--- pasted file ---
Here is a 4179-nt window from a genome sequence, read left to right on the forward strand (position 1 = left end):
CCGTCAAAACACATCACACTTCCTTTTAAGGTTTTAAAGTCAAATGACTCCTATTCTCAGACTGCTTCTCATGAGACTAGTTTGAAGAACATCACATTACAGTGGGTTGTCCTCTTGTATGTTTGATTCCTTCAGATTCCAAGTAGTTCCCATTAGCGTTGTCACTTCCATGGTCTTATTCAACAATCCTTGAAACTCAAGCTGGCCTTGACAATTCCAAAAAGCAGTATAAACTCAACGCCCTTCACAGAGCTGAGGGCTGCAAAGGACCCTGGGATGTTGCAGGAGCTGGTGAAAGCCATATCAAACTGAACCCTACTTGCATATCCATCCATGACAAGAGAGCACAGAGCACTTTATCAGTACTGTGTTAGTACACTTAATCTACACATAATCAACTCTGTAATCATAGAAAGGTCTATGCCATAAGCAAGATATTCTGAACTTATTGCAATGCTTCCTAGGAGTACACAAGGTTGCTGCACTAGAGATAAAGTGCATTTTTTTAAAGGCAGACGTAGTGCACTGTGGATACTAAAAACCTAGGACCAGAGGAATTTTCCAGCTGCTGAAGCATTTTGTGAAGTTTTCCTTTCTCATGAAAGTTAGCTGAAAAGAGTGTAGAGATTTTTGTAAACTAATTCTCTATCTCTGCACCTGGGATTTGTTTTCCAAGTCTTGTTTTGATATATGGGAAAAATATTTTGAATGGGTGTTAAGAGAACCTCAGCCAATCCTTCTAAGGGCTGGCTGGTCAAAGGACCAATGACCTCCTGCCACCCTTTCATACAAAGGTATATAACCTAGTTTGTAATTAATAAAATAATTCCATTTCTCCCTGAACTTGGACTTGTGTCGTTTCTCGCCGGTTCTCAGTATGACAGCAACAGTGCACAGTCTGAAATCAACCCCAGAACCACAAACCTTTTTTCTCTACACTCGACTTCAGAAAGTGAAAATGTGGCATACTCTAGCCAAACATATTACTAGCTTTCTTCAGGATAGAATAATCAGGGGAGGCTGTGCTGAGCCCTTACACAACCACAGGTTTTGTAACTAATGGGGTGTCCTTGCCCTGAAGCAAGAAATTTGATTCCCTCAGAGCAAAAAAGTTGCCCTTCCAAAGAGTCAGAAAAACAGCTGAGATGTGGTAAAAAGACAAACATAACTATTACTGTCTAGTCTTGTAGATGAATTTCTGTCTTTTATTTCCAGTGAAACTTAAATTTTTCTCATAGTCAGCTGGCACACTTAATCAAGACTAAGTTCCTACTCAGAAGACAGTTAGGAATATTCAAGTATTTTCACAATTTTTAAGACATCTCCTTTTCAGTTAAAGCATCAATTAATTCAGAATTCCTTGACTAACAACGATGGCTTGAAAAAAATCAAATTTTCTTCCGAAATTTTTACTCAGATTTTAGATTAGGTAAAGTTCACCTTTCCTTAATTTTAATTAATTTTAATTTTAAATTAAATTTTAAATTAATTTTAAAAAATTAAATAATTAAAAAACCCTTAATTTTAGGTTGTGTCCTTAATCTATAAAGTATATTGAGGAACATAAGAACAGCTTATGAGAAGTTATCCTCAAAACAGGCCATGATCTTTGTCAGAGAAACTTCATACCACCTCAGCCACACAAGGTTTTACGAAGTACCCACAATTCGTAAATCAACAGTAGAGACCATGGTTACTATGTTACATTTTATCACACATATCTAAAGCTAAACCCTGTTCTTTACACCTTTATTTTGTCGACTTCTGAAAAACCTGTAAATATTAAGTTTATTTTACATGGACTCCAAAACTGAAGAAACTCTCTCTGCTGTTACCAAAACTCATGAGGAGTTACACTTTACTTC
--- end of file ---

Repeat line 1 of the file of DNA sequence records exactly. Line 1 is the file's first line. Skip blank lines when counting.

Here is a 4179-nt window from a genome sequence, read left to right on the forward strand (position 1 = left end):